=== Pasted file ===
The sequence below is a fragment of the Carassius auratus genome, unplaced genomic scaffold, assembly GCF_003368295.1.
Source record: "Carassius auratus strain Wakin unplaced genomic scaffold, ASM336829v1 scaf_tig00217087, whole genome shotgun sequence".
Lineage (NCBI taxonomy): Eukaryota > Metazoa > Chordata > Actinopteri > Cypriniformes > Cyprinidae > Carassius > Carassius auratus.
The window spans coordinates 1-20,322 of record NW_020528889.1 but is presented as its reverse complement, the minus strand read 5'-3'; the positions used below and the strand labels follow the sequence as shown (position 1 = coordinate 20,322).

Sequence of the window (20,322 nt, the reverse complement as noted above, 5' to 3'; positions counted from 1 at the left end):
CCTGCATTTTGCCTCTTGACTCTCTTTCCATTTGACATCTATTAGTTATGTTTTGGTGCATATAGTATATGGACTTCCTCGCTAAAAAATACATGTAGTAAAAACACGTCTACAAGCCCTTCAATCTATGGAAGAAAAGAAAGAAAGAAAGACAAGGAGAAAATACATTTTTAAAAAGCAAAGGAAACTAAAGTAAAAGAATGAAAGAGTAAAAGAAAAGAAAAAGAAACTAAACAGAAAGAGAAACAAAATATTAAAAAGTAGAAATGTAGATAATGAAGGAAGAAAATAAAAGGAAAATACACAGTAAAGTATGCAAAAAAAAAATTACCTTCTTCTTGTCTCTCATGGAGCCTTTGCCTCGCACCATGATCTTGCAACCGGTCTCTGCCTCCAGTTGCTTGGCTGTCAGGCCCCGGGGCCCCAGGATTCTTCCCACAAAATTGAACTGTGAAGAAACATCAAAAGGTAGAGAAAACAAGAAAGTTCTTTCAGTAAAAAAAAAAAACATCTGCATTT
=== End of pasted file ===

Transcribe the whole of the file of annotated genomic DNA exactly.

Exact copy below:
The sequence below is a fragment of the Carassius auratus genome, unplaced genomic scaffold, assembly GCF_003368295.1.
Source record: "Carassius auratus strain Wakin unplaced genomic scaffold, ASM336829v1 scaf_tig00217087, whole genome shotgun sequence".
Lineage (NCBI taxonomy): Eukaryota > Metazoa > Chordata > Actinopteri > Cypriniformes > Cyprinidae > Carassius > Carassius auratus.
The window spans coordinates 1-20,322 of record NW_020528889.1 but is presented as its reverse complement, the minus strand read 5'-3'; the positions used below and the strand labels follow the sequence as shown (position 1 = coordinate 20,322).

Sequence of the window (20,322 nt, the reverse complement as noted above, 5' to 3'; positions counted from 1 at the left end):
CCTGCATTTTGCCTCTTGACTCTCTTTCCATTTGACATCTATTAGTTATGTTTTGGTGCATATAGTATATGGACTTCCTCGCTAAAAAATACATGTAGTAAAAACACGTCTACAAGCCCTTCAATCTATGGAAGAAAAGAAAGAAAGAAAGACAAGGAGAAAATACATTTTTAAAAAGCAAAGGAAACTAAAGTAAAAGAATGAAAGAGTAAAAGAAAAGAAAAAGAAACTAAACAGAAAGAGAAACAAAATATTAAAAAGTAGAAATGTAGATAATGAAGGAAGAAAATAAAAGGAAAATACACAGTAAAGTATGCAAAAAAAAAATTACCTTCTTCTTGTCTCTCATGGAGCCTTTGCCTCGCACCATGATCTTGCAACCGGTCTCTGCCTCCAGTTGCTTGGCTGTCAGGCCCCGGGGCCCCAGGATTCTTCCCACAAAATTGAACTGTGAAGAAACATCAAAAGGTAGAGAAAACAAGAAAGTTCTTTCAGTAAAAAAAAAAAACATCTGCATTT